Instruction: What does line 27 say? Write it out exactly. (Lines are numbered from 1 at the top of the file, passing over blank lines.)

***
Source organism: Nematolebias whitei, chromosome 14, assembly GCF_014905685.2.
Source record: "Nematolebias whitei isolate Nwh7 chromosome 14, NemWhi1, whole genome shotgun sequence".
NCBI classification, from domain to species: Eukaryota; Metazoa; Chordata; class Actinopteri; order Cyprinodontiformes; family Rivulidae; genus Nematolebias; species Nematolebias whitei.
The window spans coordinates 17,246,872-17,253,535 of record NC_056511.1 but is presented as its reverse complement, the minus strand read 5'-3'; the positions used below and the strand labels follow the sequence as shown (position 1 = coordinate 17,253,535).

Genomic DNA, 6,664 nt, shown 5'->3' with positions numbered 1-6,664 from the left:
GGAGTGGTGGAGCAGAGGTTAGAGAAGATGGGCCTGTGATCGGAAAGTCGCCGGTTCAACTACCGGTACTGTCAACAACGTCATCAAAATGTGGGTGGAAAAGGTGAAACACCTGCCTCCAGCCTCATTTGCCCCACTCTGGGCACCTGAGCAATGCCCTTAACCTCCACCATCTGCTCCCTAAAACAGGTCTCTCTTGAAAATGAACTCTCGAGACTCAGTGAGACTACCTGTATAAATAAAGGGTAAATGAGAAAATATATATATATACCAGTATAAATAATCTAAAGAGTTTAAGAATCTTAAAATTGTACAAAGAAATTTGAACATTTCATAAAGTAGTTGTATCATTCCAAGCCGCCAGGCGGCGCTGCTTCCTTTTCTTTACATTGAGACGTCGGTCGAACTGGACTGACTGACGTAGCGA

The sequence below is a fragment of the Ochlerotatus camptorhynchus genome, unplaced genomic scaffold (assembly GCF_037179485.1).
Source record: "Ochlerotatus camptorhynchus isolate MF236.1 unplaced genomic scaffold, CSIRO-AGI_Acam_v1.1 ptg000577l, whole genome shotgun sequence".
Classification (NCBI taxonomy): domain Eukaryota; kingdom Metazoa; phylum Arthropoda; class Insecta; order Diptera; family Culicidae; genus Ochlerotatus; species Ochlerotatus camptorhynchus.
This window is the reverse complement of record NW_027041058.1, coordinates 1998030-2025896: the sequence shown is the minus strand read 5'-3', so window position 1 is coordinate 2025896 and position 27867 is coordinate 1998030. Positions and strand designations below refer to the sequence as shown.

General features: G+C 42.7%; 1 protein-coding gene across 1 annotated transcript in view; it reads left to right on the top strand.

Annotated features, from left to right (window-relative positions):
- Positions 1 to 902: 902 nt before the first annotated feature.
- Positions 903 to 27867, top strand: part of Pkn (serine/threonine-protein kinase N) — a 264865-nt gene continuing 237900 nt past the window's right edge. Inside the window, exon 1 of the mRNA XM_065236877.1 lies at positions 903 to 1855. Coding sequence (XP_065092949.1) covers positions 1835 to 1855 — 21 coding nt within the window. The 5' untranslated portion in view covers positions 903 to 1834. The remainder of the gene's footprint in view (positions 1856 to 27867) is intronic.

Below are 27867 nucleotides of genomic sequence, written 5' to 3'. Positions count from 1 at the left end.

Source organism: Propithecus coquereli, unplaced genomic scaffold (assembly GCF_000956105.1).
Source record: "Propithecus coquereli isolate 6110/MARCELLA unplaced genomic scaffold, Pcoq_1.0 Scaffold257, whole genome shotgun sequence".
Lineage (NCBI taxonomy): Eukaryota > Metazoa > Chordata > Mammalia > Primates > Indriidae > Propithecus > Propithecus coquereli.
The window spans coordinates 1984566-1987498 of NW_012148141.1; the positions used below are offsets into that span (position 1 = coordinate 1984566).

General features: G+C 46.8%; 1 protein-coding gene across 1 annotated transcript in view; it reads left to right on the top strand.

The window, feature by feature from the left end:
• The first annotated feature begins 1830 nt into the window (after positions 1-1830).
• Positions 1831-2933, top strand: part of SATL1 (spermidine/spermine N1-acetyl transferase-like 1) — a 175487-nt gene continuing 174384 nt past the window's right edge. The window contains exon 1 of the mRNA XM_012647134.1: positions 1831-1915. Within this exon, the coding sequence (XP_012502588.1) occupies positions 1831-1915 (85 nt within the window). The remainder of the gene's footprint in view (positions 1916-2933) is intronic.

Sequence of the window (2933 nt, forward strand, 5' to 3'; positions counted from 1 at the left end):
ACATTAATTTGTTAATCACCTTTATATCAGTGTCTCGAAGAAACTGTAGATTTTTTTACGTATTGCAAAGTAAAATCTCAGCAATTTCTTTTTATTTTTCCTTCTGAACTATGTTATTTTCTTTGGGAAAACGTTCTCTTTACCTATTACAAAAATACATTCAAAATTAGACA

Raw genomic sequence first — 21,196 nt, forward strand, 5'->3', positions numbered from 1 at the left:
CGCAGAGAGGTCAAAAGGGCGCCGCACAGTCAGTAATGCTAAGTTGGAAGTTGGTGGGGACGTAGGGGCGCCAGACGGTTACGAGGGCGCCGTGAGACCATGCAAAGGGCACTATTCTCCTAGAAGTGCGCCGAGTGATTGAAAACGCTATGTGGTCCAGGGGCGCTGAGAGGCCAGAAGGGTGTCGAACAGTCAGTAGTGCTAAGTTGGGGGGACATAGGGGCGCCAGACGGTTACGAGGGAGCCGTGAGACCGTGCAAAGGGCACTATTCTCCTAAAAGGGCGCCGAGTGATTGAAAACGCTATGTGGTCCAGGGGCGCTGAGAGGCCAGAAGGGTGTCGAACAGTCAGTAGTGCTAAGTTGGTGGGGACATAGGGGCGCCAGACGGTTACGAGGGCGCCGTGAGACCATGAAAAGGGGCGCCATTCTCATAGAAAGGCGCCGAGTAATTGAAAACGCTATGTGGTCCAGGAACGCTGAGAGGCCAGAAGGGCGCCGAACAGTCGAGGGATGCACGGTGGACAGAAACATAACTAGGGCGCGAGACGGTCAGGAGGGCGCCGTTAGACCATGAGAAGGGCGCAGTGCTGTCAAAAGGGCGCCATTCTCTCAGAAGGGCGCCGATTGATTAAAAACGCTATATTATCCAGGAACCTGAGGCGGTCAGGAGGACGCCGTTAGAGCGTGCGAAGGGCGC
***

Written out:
CGCAGAGAGGTCAAAAGGGCGCCGCACAGTCAGTAATGCTAAGTTGGAAGTTGGTGGGGACGTAGGGGCGCCAGACGGTTACGAGGGCGCCGTGAGACCATGCAAAGGGCACTATTCTCCTAGAAGTGCGCCGAGTGATTGAAAACGCTATGTGGTCCAGGGGCGCTGAGAGGCCAGAAGGGTGTCGAACAGTCAGTAGTGCTAAGTTGGGGGGACATAGGGGCGCCAGACGGTTACGAGGGAGCCGTGAGACCGTGCAAAGGGCACTATTCTCCTAAAAGGGCGCCGAGTGATTGAAAACGCTATGTGGTCCAGGGGCGCTGAGAGGCCAGAAGGGTGTCGAACAGTCAGTAGTGCTAAGTTGGTGGGGACATAGGGGCGCCAGACGGTTACGAGGGCGCCGTGAGACCATGAAAAGGGGCGCCATTCTCATAGAAAGGCGCCGAGTAATTGAAAACGCTATGTGGTCCAGGAACGCTGAGAGGCCAGAAGGGCGCCGAACAGTCGAGGGATGCACGGTGGACAGAAACATAACTAGGGCGCGAGACGGTCAGGAGGGCGCCGTTAGACCATGAGAAGGGCGCAGTGCTGTCAAAAGGGCGCCATTCTCTCAGAAGGGCGCCGATTGATTAAAAACGCTATATTATCCAGGAACCTGAGGCGGTCAGGAGGACGCCGTTAGAGCGTGCGAAGGGCGC